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Police moving to guard Ahmadiyah mosques, assets
Adianto P. Simamora and Dicky Christanto, Jakarta Post, Jakarta, Denpasar
Police have begun providing security at mosques and other assets belonging to Jamaah Ahmadiyah across the country to prevent renewed attacks on them by radical Muslims.
The move followed a recommendation on Wednesday by the Coordinating Board for Monitoring Mystical Beliefs in Society (Bakor Pakem) that the government ban the Islamic sect it called “heretic”.
Dozens of police were seen guarding the sect’s Mubarok Mosque near the Cikutra national heroes cemetery, Bandung, West Java, on Friday.
The mosque looked empty, although Arief Rahman, spokesman for Central Bandung’s Ahmadiyah, said its followers would continue their ritual activities as usual despite the recommendation.
In Bali, Ahmadiyah had to cancel a two-day national meeting scheduled to start Saturday at the request of the local police.
“We have decided to cancel the meeting because we have to abide by what the Bali police have said about the reasons behind the prohibition.
“Therefore, we will change our schedule from organizing a national meeting to an annual recreational event,” Ahmadiyah secretary general Achmad Supardi told The Jakarta Post in Denpasar on Friday.
Around 350 Ahmadiyah members from its 200 branches throughout the country were expected to attend the meeting aimed to design its annual programs.
Bali Police chief Insp. Gen. Paulus Purwoko confirmed he asked Ahmadiyah members to cancel the meeting following the recommendation.
“If they insist on holding the meeting then we will disband it,” he said.
National Police spokesman Insp. Gen Abubakar Nataprawira said his office would safeguard followers and all assets of Ahmadiyah from possible attacks on them.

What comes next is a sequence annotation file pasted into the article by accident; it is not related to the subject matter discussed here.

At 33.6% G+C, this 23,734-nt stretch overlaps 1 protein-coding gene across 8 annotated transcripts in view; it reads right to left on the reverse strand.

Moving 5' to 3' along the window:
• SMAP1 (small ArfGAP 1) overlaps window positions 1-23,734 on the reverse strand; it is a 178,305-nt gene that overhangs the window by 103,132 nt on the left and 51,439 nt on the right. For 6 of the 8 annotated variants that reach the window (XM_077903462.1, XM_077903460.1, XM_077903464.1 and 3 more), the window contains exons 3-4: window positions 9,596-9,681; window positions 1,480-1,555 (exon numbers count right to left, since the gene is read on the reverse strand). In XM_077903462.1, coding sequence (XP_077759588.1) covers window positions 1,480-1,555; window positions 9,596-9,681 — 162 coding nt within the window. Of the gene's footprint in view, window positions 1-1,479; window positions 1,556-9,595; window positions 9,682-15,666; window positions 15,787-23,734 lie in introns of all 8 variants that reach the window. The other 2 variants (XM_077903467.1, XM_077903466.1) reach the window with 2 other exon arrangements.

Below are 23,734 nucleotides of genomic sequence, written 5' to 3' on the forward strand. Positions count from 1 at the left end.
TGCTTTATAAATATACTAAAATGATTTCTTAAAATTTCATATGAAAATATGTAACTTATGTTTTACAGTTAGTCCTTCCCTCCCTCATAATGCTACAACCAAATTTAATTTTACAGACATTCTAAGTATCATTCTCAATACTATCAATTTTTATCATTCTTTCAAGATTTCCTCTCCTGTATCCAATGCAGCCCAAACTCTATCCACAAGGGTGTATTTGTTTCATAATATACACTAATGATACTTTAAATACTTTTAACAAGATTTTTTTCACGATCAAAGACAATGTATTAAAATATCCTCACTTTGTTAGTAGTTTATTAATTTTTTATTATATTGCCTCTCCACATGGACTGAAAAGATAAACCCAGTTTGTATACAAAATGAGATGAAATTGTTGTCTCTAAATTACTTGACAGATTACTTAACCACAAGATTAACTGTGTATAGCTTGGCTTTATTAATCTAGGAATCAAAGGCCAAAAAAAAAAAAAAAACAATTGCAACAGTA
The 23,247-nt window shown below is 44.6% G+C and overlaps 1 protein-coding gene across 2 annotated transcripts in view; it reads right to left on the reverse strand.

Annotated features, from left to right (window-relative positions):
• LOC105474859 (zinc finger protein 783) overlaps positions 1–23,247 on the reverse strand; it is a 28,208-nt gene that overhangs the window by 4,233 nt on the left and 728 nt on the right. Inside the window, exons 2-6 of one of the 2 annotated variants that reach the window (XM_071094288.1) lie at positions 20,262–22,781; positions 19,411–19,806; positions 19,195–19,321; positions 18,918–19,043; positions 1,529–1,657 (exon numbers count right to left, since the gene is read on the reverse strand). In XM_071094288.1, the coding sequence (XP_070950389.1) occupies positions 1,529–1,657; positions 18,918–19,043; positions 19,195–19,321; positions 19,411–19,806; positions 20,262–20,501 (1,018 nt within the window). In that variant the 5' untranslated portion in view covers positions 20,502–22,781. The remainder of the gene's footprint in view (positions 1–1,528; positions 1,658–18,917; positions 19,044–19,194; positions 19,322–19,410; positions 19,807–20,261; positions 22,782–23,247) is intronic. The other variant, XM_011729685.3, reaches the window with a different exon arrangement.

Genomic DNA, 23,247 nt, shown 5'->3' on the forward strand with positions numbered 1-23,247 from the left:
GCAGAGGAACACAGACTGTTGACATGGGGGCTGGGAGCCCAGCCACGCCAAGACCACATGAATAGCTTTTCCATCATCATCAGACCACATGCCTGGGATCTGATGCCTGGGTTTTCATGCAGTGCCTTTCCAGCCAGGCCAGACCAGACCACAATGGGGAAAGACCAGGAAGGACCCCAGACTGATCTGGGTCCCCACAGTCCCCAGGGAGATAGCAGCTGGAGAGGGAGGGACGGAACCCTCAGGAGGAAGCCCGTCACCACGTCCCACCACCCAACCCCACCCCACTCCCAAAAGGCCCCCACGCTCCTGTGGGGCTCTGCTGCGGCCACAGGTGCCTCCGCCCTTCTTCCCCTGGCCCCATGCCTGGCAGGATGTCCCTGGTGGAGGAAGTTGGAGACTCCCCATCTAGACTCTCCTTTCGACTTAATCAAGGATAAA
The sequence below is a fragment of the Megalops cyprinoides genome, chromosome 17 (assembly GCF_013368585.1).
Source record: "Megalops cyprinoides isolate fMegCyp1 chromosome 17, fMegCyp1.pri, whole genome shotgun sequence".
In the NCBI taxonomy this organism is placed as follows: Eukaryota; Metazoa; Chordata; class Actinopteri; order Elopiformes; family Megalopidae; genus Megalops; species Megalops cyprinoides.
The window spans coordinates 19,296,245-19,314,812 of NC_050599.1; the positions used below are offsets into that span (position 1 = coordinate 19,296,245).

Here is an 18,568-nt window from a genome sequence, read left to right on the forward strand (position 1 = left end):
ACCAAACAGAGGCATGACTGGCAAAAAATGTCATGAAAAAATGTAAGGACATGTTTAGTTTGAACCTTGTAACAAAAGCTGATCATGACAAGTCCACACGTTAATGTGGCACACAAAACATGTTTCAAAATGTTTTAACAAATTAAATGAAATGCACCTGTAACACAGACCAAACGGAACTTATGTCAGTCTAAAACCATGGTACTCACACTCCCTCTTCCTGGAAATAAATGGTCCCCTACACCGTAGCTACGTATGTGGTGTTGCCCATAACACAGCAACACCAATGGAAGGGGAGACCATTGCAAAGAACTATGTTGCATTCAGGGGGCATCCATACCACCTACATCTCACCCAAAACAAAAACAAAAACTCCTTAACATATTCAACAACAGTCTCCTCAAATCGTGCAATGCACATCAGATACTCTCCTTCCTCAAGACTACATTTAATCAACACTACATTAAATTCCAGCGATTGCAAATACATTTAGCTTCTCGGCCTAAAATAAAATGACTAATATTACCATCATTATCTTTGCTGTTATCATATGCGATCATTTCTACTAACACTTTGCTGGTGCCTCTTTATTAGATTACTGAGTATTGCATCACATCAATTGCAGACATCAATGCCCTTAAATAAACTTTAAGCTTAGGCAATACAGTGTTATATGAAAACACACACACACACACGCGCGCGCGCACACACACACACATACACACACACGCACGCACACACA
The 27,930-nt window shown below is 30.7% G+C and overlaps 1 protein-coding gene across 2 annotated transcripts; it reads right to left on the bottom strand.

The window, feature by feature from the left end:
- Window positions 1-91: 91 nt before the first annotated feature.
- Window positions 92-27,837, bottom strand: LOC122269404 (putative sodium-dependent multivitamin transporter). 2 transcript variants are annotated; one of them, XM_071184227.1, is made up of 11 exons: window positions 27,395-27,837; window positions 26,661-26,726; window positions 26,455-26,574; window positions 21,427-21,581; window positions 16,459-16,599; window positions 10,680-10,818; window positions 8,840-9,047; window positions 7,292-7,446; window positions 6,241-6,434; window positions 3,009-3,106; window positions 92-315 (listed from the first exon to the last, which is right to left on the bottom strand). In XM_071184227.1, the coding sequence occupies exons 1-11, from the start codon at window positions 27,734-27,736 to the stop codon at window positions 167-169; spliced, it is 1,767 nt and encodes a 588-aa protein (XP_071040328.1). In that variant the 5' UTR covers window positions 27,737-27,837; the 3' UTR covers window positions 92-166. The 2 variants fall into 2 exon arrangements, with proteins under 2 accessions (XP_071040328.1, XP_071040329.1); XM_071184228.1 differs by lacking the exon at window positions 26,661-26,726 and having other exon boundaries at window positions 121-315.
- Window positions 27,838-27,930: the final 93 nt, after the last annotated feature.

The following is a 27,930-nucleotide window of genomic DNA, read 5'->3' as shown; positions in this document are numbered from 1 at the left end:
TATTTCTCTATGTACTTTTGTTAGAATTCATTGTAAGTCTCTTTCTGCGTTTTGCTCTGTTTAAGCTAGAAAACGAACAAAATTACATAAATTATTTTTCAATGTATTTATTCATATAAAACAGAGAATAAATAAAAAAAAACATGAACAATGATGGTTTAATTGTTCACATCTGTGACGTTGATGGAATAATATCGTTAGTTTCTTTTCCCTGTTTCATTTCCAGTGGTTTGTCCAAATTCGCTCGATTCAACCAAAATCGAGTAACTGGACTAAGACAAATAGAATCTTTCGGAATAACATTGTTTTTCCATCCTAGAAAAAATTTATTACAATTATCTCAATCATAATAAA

The police have issued an order for all their regional chiefs to ensure the safety of Ahmadiyah across the country, he said.
“It is the right of all citizens to be protected,” Abubakar said.
The government was preparing a joint decree to outlaw Ahmadiyah in response to the Bakor Pakem’s decision against the minority sect, which deviates from mainstream Islamic beliefs such as acknowledging Muhammad, not Mirza Gulam Ahmad, as the last prophet in Islam.
Vice President Jusuf Kalla said he was still studying the recommendation when asked if he supported a plan to ban Ahmadiyah.
“It only rules that Ahmadiyah teachings are not in line with the true Islam,” he said.
“But, it does not mean its followers must be arrested.”
Meanwhile, the Akar Djati Coalition, which comprises interreligious civil society groups in West Java, voiced its opposition against the recommendation.
The coalition, which is based in Cirebon, West Java, said the ban on Ahmadiyah means the government failed to protect and respect the rights of citizens, especially those from minority groups.
“The ban the Ahmadiyah violates the Constitution and laws that guarantee freedom of religion and the equal-before-the-law principle,” said coalition coordinator Maman Imanulhaq Faqieh, who is a Muslim cleric.
There are currently some 4,500 followers of Ahmadiyah in Manis Lor, Kuningan regency, West Java. Yuli Tri Suwarni from Bandung and Nana Rukmana from Cirebon contributed to this article.